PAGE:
First, the coverage formula or trigger found in section 4 of the VRA, while never having perfectly captured the universe of jurisdictions that deserve suspicion, has become more over and underinclusive since 1982. As even advocates for the current proposal have demonstrated, those jurisdictions currently covered are hardly the worst or most notorious offenders when it comes to erecting barriers to minority participation and influence. Neither Ohio nor Florida (except for a few counties), for example, are covered jurisdictions, nor are any number of other areas with large minority populations and levels of partisan competition that make these types of problems both likely and electorally significant. Of course, we should not merely care about such problems in areas of heavy competition, and for that matter, uncompetitive states may contain competitive areas, competitive primaries or idiosyncratic competitive elections that make such tactics likely. Indeed, section 5 is most effective at the local level when elections are often held on a nonpartisan basis, and the parties view the stakes as relatively low. However, the jurisdictions that had tests or devices and low voter turnout in 1964 or 1968 or English-only ballot materials and low turnout in later years (and are therefore covered under section 5 today) do not appear to be characteristically different than the next ten voting rights offenders, however we choose to identify them.
The risk of partisan application of the VRA with respect to redistricting plans has also increased with the Supreme Court's decision in Georgia v. Ashcroft. Having articulated a standard for retrogression that is vague and manipulable, the Court left DOJ with the difficult job of evaluating the effect of a redistricting plan on minority influence and control. Although it is too early to know how such a standard will work in practice, the decision leaves open the possibilities either (1) that the DOJ could object to all kinds of redistricting changes that excessively concentrate or overly disperse minority communities of whatever size or (2) that section 5 may be virtually toothless in regulating redistricting. Ashcroft gutted the retrogression standard established by Beer v. United States, and appears to allow a covered jurisdiction to opt for any range of redistricting policies, eschewing more formulaic rules such as "no decrease in the number of majority-minority districts" or even "no decrease in the number of districts where minorities can elect their candidates of choice." Rather, a jurisdiction can opt for minority "influence" (however defined) or "control": that is, a jurisdiction could justify the creation of several 25 to 35 percent minority districts or a few 60 percent districts and not retrogress. Georgia v. Ashcroft has its defenders and insofar as the Beer standard may have led to dilution by way of packing, it needed to be changed. However, the effect of Ashcroft is to make pointless the preclearance procedures for redistricting plans, or worse, to leave open the possibility that an amorphous standard will succumb to the partisan whims of those who will enforce it.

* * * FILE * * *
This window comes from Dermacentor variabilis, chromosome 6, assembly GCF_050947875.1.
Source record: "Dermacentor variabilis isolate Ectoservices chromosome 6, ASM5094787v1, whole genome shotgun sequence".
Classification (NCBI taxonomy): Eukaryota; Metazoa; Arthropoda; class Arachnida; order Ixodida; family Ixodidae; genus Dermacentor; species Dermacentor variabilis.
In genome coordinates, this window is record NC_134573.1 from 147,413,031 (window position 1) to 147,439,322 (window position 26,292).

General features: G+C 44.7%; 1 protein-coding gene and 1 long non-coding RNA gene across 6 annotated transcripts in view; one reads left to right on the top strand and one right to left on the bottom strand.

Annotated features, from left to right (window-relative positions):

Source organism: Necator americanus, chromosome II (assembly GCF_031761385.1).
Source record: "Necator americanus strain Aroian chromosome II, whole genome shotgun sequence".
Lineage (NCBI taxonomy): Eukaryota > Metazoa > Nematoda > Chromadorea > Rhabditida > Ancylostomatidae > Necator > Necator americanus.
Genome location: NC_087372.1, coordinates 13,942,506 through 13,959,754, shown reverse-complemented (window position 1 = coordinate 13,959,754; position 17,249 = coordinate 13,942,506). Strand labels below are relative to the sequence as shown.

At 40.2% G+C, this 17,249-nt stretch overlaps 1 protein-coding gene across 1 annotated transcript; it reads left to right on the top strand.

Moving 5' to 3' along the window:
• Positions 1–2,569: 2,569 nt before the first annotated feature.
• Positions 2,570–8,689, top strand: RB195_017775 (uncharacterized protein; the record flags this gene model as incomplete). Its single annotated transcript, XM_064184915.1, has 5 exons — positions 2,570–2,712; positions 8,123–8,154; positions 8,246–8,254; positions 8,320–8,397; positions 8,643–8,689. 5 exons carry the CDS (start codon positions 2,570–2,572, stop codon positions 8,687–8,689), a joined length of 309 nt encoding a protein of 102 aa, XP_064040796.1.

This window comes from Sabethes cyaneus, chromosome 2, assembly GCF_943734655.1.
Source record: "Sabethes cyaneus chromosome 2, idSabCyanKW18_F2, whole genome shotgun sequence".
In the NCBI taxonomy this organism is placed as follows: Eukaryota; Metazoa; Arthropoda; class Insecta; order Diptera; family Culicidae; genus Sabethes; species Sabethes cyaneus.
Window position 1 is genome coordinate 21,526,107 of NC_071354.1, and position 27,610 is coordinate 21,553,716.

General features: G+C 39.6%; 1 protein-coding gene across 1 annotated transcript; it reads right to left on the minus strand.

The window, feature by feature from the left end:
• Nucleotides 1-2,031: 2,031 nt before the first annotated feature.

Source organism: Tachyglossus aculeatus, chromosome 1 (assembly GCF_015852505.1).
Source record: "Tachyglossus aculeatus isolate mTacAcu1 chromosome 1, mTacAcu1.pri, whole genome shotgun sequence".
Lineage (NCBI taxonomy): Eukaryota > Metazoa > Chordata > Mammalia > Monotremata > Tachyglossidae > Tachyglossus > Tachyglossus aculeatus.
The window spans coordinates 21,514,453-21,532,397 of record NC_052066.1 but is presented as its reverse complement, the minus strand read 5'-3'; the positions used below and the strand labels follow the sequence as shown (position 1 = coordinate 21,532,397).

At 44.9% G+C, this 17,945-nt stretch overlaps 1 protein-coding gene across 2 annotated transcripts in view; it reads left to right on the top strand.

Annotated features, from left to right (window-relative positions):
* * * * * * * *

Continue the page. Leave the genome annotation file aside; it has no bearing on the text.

III. Transforming the Voting Rights Act
A. Working within the current structure but updating it
i. Trigger and coverage
One can better understand Congress's resignation by exploring other possible triggers, each of which covers too many or too few jurisdictions, is politically unpalatable to one or the other party, or would be deemed unconstitutional. One option would be a formula that combines some measure of the racial diversity of a jurisdiction with some phenomenon indicating either a history of racial discrimination or some likelihood that racially disparate barriers to voting or influence might materialize. Measuring racial diversity is hardly a difficult task and is already a part of the language assistance provisions (Section 203) of the VRA. The racial diversity part of the trigger could be as simple as requiring coverage for any jurisdiction where the racial minorities combined amount to some share of the population: 10%, 20%, or some other figure. Indeed, if feasible (that is, if Congress were willing to pass it), the measure of racial diversity alone might be a sufficient trigger.
A trigger based solely on racial percentages would sweep so broadly that concerted opposition in Congress would emerge, and the Court would find the coverage formula to be unconstitutional. A trigger defined only by the racial percentage of a jurisdiction might run into two constitutional difficulties. The first concerns Congressional power to enact a new section 5. Without evidence of past or potential future racial discrimination or unconstitutional deprivation of the right to vote, a law passed through the Enforcement Clauses of section 5 of the Fourteenth Amendment or section 2 of the Fifteenth Amendment would not be congruent and proportional to the constitutional violations the law seeks to prevent or remedy. Second, coverage based solely on racial percentages could run afoul of the rule laid out in Miller v. Johnson and its progeny. Those cases struck down congressional districts in which race was the predominant factor in their creation. So too with a trigger based solely on the presence of a certain percentage of racial minorities could one argue that the law was excessively race-based.